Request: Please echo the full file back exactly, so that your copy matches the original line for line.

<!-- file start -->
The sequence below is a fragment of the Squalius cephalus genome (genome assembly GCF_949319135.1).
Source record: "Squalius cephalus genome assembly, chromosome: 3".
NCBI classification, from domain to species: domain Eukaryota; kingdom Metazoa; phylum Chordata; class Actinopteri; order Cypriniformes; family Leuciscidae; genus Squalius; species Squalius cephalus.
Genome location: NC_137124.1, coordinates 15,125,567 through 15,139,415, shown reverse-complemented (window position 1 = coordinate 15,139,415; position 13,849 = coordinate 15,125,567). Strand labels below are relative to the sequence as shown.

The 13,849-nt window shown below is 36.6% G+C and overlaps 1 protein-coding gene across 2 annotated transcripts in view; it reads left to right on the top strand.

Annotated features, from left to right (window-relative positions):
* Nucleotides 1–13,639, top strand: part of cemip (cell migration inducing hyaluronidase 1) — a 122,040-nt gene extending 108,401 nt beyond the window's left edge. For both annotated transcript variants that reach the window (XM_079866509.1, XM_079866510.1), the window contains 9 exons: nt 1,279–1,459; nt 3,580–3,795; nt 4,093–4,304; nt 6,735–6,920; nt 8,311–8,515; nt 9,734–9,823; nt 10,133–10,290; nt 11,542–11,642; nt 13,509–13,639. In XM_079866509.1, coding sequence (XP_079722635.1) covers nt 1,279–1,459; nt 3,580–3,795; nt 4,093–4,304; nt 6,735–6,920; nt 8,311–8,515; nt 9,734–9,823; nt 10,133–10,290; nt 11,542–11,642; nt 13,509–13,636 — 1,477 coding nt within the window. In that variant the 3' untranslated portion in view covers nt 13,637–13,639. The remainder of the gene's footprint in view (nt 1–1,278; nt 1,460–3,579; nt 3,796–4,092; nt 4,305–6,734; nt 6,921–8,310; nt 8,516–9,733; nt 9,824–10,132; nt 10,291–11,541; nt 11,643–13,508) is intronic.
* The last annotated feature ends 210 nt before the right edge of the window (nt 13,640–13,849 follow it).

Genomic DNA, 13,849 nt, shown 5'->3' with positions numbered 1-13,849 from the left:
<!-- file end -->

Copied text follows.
The sequence below is a fragment of the Squalius cephalus genome (genome assembly GCF_949319135.1).
Source record: "Squalius cephalus genome assembly, chromosome: 3".
NCBI classification, from domain to species: domain Eukaryota; kingdom Metazoa; phylum Chordata; class Actinopteri; order Cypriniformes; family Leuciscidae; genus Squalius; species Squalius cephalus.
Genome location: NC_137124.1, coordinates 15,125,567 through 15,139,415, shown reverse-complemented (window position 1 = coordinate 15,139,415; position 13,849 = coordinate 15,125,567). Strand labels below are relative to the sequence as shown.

The 13,849-nt window shown below is 36.6% G+C and overlaps 1 protein-coding gene across 2 annotated transcripts in view; it reads left to right on the top strand.

Annotated features, from left to right (window-relative positions):
* Nucleotides 1–13,639, top strand: part of cemip (cell migration inducing hyaluronidase 1) — a 122,040-nt gene extending 108,401 nt beyond the window's left edge. For both annotated transcript variants that reach the window (XM_079866509.1, XM_079866510.1), the window contains 9 exons: nt 1,279–1,459; nt 3,580–3,795; nt 4,093–4,304; nt 6,735–6,920; nt 8,311–8,515; nt 9,734–9,823; nt 10,133–10,290; nt 11,542–11,642; nt 13,509–13,639. In XM_079866509.1, coding sequence (XP_079722635.1) covers nt 1,279–1,459; nt 3,580–3,795; nt 4,093–4,304; nt 6,735–6,920; nt 8,311–8,515; nt 9,734–9,823; nt 10,133–10,290; nt 11,542–11,642; nt 13,509–13,636 — 1,477 coding nt within the window. In that variant the 3' untranslated portion in view covers nt 13,637–13,639. The remainder of the gene's footprint in view (nt 1–1,278; nt 1,460–3,579; nt 3,796–4,092; nt 4,305–6,734; nt 6,921–8,310; nt 8,516–9,733; nt 9,824–10,132; nt 10,291–11,541; nt 11,643–13,508) is intronic.
* The last annotated feature ends 210 nt before the right edge of the window (nt 13,640–13,849 follow it).

Genomic DNA, 13,849 nt, shown 5'->3' with positions numbered 1-13,849 from the left: